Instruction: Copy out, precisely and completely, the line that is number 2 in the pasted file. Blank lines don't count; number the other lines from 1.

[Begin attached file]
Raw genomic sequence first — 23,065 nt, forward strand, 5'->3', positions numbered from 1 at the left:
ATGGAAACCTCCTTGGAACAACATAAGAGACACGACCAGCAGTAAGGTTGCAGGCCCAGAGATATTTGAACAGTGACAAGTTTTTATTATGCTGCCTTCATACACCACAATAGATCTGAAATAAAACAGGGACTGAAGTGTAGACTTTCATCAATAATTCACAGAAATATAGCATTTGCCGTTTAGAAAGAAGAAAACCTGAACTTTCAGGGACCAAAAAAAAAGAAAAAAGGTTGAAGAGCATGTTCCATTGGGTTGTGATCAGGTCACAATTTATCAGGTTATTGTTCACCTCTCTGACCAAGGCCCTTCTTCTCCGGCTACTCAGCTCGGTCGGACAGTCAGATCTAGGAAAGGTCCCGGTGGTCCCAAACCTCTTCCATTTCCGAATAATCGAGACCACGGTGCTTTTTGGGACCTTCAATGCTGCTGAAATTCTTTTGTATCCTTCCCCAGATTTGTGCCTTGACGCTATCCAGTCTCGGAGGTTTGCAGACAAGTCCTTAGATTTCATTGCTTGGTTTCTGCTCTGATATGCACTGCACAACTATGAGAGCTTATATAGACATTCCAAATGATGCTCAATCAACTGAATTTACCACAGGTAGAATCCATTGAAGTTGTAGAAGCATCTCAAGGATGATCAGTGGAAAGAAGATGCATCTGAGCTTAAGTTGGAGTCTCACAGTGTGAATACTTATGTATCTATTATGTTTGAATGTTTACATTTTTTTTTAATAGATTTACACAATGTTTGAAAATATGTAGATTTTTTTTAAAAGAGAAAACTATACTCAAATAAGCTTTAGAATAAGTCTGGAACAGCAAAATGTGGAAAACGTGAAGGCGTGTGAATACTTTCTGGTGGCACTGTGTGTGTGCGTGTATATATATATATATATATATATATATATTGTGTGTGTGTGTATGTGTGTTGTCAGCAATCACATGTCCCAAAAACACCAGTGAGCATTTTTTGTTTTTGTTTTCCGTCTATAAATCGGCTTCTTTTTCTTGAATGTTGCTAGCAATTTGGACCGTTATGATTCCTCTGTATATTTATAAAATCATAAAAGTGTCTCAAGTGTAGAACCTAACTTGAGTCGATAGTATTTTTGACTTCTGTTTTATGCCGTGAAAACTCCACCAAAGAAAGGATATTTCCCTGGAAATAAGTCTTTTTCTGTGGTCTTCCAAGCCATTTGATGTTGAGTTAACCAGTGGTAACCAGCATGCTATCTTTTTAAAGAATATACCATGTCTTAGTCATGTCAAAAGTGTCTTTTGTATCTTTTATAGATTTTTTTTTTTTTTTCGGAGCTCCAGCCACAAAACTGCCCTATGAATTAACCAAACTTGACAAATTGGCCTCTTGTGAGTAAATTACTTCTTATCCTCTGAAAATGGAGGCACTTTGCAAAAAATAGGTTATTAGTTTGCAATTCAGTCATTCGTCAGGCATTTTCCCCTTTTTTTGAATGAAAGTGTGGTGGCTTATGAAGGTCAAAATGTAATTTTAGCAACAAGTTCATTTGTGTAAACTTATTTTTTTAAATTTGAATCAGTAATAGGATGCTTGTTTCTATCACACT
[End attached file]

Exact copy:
ATGGAAACCTCCTTGGAACAACATAAGAGACACGACCAGCAGTAAGGTTGCAGGCCCAGAGATATTTGAACAGTGACAAGTTTTTATTATGCTGCCTTCATACACCACAATAGATCTGAAATAAAACAGGGACTGAAGTGTAGACTTTCATCAATAATTCACAGAAATATAGCATTTGCCGTTTAGAAAGAAGAAAACCTGAACTTTCAGGGACCAAAAAAAAAGAAAAAAGGTTGAAGAGCATGTTCCATTGGGTTGTGATCAGGTCACAATTTATCAGGTTATTGTTCACCTCTCTGACCAAGGCCCTTCTTCTCCGGCTACTCAGCTCGGTCGGACAGTCAGATCTAGGAAAGGTCCCGGTGGTCCCAAACCTCTTCCATTTCCGAATAATCGAGACCACGGTGCTTTTTGGGACCTTCAATGCTGCTGAAATTCTTTTGTATCCTTCCCCAGATTTGTGCCTTGACGCTATCCAGTCTCGGAGGTTTGCAGACAAGTCCTTAGATTTCATTGCTTGGTTTCTGCTCTGATATGCACTGCACAACTATGAGAGCTTATATAGACATTCCAAATGATGCTCAATCAACTGAATTTACCACAGGTAGAATCCATTGAAGTTGTAGAAGCATCTCAAGGATGATCAGTGGAAAGAAGATGCATCTGAGCTTAAGTTGGAGTCTCACAGTGTGAATACTTATGTATCTATTATGTTTGAATGTTTACATTTTTTTTTAATAGATTTACACAATGTTTGAAAATATGTAGATTTTTTTTAAAAGAGAAAACTATACTCAAATAAGCTTTAGAATAAGTCTGGAACAGCAAAATGTGGAAAACGTGAAGGCGTGTGAATACTTTCTGGTGGCACTGTGTGTGTGCGTGTATATATATATATATATATATATATATATTGTGTGTGTGTGTATGTGTGTTGTCAGCAATCACATGTCCCAAAAACACCAGTGAGCATTTTTTGTTTTTGTTTTCCGTCTATAAATCGGCTTCTTTTTCTTGAATGTTGCTAGCAATTTGGACCGTTATGATTCCTCTGTATATTTATAAAATCATAAAAGTGTCTCAAGTGTAGAACCTAACTTGAGTCGATAGTATTTTTGACTTCTGTTTTATGCCGTGAAAACTCCACCAAAGAAAGGATATTTCCCTGGAAATAAGTCTTTTTCTGTGGTCTTCCAAGCCATTTGATGTTGAGTTAACCAGTGGTAACCAGCATGCTATCTTTTTAAAGAATATACCATGTCTTAGTCATGTCAAAAGTGTCTTTTGTATCTTTTATAGATTTTTTTTTTTTTTTCGGAGCTCCAGCCACAAAACTGCCCTATGAATTAACCAAACTTGACAAATTGGCCTCTTGTGAGTAAATTACTTCTTATCCTCTGAAAATGGAGGCACTTTGCAAAAAATAGGTTATTAGTTTGCAATTCAGTCATTCGTCAGGCATTTTCCCCTTTTTTTGAATGAAAGTGTGGTGGCTTATGAAGGTCAAAATGTAATTTTAGCAACAAGTTCATTTGTGTAAACTTATTTTTTTAAATTTGAATCAGTAATAGGATGCTTGTTTCTATCACACT